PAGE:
By Matthew Unger
Imagine an Ipsos Reid poll where the data was open and accessible to anyone with an internet connection. Let’s say this poll was studying user adoption for a new banking software that enables you to send money to anyone, anywhere in the world, instantly and with zero fees. An example of this software I am describing exists today: Bitcoin is a blockchain, a shared public ledger or a database, where every user can request a copy for free (using a GET function) and scour this ledger for insights.
Blockchain is touted as a technology so powerful that it could both destroy and save our global systems in finance, communications, connectivity and personal identity… This and other decentralized ledger technologies are making waves in nearly every industry on the planet because blockchain is restructuring how we store and manage customer, financial and other critical pieces of business intelligence.
In the 90s, most people couldn’t visualize how the internet would enable information-sharing between computers. Similarly, it is hard for many individuals today to visualize how blockchain works. With the internet, few users care about nodes, protocols, servers and routers, but most of us do care about its functional benefits.
Beyond the hype, blockchain is merely a tool for information management—albeit, a new and exciting tool with near limitless use cases! What makes blockchain exciting for marketers and researchers is that in order for blockchain to function, it requires highly ordered and structured data. Just as there are multiple types and structures in traditional databases, there are various blockchain applications and protocols requiring that the information stored on such shared databases be highly structured, globally distributed, immutable and completely trustworthy.
For market researchers, this technology creates enormous opportunity, while also opening up some sobering questions about how we will choose to use blockchain to shape the future of our society. If you had concerns about your personal data in the era of Facebook, Google and smart cookies, then blockchain and distributed ledger technology are pushing privacy issues to a whole new level!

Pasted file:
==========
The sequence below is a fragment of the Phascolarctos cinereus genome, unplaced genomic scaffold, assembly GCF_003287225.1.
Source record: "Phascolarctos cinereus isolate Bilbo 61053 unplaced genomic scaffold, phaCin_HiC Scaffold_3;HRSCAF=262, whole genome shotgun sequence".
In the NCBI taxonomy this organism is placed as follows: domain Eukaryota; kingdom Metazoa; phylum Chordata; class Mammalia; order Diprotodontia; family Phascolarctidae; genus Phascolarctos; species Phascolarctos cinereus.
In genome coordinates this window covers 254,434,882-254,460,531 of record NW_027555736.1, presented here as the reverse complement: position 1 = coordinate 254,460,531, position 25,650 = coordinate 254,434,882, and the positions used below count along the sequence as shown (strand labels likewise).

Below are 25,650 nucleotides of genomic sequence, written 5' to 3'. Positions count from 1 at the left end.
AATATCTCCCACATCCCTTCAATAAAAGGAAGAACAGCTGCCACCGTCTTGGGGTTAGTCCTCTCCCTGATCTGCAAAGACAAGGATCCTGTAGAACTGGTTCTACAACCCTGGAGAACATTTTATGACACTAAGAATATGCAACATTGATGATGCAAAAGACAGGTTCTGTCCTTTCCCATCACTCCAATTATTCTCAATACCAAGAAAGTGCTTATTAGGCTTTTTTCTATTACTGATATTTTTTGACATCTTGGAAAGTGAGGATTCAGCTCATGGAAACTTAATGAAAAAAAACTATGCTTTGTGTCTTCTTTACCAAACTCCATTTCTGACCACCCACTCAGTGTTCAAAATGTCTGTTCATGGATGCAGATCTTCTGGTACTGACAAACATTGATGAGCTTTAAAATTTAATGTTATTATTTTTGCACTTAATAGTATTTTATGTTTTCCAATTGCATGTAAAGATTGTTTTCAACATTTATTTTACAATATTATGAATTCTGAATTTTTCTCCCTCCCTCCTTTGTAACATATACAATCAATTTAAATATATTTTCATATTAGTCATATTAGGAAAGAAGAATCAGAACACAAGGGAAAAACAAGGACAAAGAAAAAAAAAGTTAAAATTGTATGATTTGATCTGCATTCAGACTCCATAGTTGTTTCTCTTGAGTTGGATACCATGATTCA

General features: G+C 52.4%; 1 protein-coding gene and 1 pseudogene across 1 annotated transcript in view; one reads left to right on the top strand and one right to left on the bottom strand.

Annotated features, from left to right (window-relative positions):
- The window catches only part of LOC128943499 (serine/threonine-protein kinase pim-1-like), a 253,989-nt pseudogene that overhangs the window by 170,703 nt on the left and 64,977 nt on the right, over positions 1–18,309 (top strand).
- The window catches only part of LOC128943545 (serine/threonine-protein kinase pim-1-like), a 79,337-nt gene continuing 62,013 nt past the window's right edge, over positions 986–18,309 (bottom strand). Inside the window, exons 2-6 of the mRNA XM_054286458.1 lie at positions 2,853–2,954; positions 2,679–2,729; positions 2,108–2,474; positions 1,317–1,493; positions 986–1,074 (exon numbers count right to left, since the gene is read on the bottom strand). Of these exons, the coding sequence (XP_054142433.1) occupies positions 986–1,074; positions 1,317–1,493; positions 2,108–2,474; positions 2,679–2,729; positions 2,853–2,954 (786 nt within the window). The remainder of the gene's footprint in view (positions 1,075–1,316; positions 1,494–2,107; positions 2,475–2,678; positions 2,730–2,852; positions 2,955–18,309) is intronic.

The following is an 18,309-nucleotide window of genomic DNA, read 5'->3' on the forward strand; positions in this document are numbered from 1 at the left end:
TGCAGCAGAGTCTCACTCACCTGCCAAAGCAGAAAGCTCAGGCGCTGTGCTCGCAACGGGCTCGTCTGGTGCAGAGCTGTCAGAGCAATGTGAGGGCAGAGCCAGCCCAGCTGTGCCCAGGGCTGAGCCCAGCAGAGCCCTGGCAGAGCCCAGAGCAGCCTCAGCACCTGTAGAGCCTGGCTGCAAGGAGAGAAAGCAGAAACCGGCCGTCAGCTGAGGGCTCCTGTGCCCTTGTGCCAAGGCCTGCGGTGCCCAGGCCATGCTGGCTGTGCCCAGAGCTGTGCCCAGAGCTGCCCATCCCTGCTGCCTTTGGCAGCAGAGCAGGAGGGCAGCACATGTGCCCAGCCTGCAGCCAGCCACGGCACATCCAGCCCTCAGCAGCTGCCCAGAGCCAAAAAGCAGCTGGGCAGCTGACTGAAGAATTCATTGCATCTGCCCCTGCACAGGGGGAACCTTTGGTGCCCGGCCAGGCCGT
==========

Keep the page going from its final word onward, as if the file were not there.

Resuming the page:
Public blockchains function by using two simple pieces of information: a public address and a private key. The private key provides access to all information at the associated address. What is both exciting and concerning from a privacy perspective is everything I can do with just the public address.
A public blockchain address is similar to your home address. If I know where you live, I can park out front and watch you come and leave your home, see who comes to visit you and when. With a public blockchain such as Bitcoin, all I have to do is access the shared database using your address to read every single transaction you have ever made.
Our company, iComplyICO, uses blockchain forensics to gather deep insights into the ebbs and flows of capital in cryptocurrency markets. Blockchain forensics can flag public addresses to create a notification when a predefined activity occurs, identifying the address, geographic location, and origin of funds on a blockchain.